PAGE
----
My daughter and me collaborated to make this lovely 1850s dress and a talma cape. She made the skirt and I made the bodice and the cape.
I turned some old Ikea duvet covers into a Victorian 1898 tennis costume using an original pattern from La Mode Illustrée.
I made myself some warm 1840s winter accessories plus a lace cap that the ladies wore indoors. And then I went to a farmstead museum.
I made myself an 1840s dress with the McCalls pattern number 7988. To make the dress work for the winter I added long sleeves.
My Victorian mourning costume is progressing and this time I finished the bodice. This was an interesting make with lots of inner structure.
This autumn’s big project is the making of a Victorian mourning dress. This will be a series of three or four parts and in the first part, I’ll make the mourning skirt. This dress has been something that I have wanted to make for ages and it works nicely for Halloween. I found this nice and simple 1894 pattern from the online shop called Ageless Patterns. The shop is a bit hard to navigate, but all the patterns are actual historical patterns except that they have seam allowances and grainlines and some other helpful markings added. I think the dress would have been pretty modest at the time of the…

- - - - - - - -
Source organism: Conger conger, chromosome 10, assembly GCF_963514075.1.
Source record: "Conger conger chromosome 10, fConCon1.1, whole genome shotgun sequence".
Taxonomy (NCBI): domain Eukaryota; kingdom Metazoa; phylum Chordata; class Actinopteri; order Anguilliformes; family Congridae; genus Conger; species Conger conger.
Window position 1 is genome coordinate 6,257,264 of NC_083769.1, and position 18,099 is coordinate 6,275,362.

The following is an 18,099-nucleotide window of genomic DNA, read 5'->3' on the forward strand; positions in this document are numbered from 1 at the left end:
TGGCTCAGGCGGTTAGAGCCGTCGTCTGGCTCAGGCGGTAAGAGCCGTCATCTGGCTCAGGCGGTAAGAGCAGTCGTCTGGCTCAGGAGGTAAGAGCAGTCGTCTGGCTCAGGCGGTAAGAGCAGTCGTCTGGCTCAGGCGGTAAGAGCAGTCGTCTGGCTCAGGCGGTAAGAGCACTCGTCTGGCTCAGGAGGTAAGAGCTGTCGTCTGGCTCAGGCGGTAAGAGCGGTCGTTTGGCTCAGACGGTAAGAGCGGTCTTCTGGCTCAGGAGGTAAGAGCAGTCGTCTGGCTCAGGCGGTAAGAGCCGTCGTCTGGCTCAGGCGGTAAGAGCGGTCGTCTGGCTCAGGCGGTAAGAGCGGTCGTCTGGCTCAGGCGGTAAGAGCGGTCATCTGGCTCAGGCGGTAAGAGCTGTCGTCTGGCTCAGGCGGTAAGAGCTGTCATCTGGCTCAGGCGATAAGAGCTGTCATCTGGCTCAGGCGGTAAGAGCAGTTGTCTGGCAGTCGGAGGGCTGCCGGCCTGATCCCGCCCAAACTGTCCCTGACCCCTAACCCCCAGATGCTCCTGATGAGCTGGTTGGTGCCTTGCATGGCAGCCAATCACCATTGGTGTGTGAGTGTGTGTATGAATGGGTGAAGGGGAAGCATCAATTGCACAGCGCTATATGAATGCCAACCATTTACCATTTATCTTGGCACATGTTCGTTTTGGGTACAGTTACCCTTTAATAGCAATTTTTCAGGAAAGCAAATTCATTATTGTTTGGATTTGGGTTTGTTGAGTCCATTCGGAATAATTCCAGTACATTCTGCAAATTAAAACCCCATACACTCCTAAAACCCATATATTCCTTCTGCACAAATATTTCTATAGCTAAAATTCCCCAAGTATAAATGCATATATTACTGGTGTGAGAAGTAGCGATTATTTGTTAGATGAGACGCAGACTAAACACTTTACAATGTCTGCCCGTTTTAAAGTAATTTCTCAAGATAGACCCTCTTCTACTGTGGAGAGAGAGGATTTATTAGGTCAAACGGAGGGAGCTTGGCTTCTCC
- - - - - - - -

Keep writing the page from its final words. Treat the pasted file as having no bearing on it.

Lingerie dresses are those pretty frilly dresses that make the iconic Edwardian look with their lace inserts and pale colours. However, they first appeared in the 1890s. For a long time, I have wanted to make my own but sourcing that much lace was a problem. This kind of dress can use hundreds of euros worth of cotton lace which is way out of my budget. Then I had a stroke of luck and I found huge rolls of lace at the local Recycling centre. These rolls had hundreds of metres, some several kilometres worth of lace and they only cost about 15 to 20 euros each. Admittedly the lace…
I turned a pair of thrifted silk curtains into a Victorian silk petticoat. I also dyed my cotton lace to match using common food items.
I got to study two Victorian dresses from the 1890s at the Espoo City Museum and I took my camera with me.
I was invited to study the genuine Victorian bashlik hood at Espoo City Museum.